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Tudor Is Too Much for Padres : Cardinal Pitches and Hits His Way to a 6-4 Victory

September 07, 1987|KEITH SCHILDROTH

ST. LOUIS — John Tudor is known for his pitching, not his hitting. But maybe that will change after word gets around that Tudor is no slouch with runners in scoring position.

Tudor looked like an experienced pinch-hitter Sunday. He had two RBI singles off Padre starter Eric Show in the St. Louis Cardinals' 6-4 victory in front of a crowd of 46,280 at Busch Stadium.

Tudor singled sharply to center off Show in the second inning, driving in Willie McGee. He was at it again in the fourth, driving in Lance Johnson with a hit past second baseman Randy Ready into right field.

"I am always looking to just put the ball in play," said Tudor (6-2). "Eric threw me two pretty good pitches, but they were right in the strike zone. I'm not going to get two hits every game."

Tudor pitched no-hit ball for 4 innings before Garry Templeton singled to right-center. Tudor left after the seventh inning, when Chris Brown hit a two-run home run into the left-field bleachers. Tudor allowed only three hits.

"I did not feel that good warming up in the bullpen before the game," Tudor said. "I wouldn't have taken bets on my performance. I felt much better in the game. The soreness (in his shoulder) went away."

Padre right fielder Tony Gwynn, whom Tudor retired three times, said the St. Louis pitcher gave his usual performance.

"I never hit Tudor good anyway," said Gwynn. "I never have any luck with him. He is always keeping you off balance with his breaking ball and fastball. He really fooled me today.

"He beats us with his arm and bat today. What it comes down to is us getting Tudor out twice, and we didn't. He gets two hits and puts them up 2-0 and we are in a hole. And then he pitches great for seven innings.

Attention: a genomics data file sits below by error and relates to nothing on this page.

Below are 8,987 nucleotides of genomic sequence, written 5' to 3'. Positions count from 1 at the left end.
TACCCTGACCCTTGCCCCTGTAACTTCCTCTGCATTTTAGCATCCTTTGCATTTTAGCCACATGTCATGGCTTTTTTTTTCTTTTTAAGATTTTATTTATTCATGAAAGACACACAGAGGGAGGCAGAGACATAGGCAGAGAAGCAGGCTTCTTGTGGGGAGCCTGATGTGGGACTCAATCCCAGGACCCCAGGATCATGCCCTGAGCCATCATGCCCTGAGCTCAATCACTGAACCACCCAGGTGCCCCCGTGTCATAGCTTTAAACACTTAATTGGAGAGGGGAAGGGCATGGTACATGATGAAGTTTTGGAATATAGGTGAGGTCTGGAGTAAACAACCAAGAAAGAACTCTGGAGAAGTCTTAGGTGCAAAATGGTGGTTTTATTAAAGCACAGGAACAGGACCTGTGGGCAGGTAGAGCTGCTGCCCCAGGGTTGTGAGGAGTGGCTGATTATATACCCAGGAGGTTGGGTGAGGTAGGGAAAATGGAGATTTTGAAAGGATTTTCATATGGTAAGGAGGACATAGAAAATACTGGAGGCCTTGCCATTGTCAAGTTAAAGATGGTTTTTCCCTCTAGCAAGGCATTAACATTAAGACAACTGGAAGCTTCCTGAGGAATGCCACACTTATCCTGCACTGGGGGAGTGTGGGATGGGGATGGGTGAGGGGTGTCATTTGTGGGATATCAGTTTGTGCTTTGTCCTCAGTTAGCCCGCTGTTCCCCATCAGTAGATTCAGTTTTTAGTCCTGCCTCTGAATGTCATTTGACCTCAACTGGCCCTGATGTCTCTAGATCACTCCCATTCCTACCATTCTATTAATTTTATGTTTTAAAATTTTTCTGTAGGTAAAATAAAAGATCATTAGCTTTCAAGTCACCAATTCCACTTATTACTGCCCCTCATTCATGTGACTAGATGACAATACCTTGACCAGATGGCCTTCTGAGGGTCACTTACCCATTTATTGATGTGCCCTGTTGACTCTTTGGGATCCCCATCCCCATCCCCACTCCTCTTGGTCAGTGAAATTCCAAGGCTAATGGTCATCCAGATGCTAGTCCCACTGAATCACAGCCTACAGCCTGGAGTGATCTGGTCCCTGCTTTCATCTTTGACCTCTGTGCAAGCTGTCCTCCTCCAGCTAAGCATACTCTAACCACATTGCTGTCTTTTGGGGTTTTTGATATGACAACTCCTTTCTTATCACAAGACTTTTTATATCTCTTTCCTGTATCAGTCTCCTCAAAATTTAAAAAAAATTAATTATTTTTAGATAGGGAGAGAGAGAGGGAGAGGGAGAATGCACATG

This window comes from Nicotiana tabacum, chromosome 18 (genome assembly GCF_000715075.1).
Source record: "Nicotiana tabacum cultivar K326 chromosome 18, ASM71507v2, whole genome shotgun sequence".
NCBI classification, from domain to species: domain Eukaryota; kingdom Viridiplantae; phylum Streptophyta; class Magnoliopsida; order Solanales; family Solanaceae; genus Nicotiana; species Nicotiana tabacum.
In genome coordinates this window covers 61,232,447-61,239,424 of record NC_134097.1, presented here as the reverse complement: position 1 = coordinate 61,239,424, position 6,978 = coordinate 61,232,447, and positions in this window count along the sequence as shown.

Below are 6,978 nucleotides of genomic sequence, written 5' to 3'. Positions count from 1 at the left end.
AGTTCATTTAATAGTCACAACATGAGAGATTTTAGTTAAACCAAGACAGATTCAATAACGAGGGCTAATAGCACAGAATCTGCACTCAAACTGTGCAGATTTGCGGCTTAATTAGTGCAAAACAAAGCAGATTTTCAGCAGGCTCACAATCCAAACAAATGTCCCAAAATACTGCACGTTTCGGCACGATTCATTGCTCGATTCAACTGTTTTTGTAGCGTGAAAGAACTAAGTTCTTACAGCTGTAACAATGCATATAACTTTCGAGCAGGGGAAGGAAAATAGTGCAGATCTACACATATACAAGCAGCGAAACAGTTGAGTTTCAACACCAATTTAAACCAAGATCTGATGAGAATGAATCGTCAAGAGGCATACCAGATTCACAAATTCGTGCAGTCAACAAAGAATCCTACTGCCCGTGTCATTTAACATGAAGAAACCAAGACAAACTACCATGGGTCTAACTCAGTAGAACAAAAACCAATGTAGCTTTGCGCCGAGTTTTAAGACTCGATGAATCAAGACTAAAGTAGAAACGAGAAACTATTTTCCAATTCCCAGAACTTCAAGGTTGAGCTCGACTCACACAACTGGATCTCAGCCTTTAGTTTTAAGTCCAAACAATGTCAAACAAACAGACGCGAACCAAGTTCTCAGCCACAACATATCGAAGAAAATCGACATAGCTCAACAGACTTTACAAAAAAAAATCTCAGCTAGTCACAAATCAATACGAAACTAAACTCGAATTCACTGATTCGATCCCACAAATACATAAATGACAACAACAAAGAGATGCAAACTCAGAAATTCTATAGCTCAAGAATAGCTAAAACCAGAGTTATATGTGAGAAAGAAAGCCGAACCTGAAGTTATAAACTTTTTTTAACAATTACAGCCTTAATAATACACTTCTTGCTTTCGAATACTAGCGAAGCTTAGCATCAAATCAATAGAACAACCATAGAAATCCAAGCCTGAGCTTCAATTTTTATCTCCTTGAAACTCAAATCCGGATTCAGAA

"He is one of the best, if not the best left-hander in the National League," added Gwynn.

St. Louis Manager Whitey Herzog spent the day in his office lying down with an inner-ear infection that developed sometime Saturday night. The infection left him dizzy and he was under medication. Coach Red Schoendienst ran the club Sunday.

"I thought John was tired, but he said later he thought he had a little left," said Herzog. "He had good control today. He told me he had more, but I told him to save it for next week."

The Cardinals put the game out of reach in the fifth.

With Ozzie Smith on second after two straight Padre mistakes--a wild throw by Brown trying to get Smith at first and a wild pitch by Show--Jack Clark hit his 35th home run, into the left-field bleachers.

"I've been taking some extra batting practice the last couple of days," Clark said. "I felt better today. I did something positive to take into the game, and I was able to get some results. Hopefully, it's a good sign for me."

Brown's home run broke Tudor's string of consecutive scoreless innings at 19--the longest by any St. Louis pitcher this season. Ken Dayley relieved and gave up a two-out, two-run homer to Ready.

"The only bad move Red made was bringing in Dayley," Herzog said in jest.

Schoendienst made the right move, bringing in Todd Worrell to shut down the rally in the eighth to earn his 28th save.

Padre Notes The Padres planned to call up outfielders Shawn Abner and Randell Byers along with infielder Joey Cora and catcher Mark Parent from Las Vegas today.

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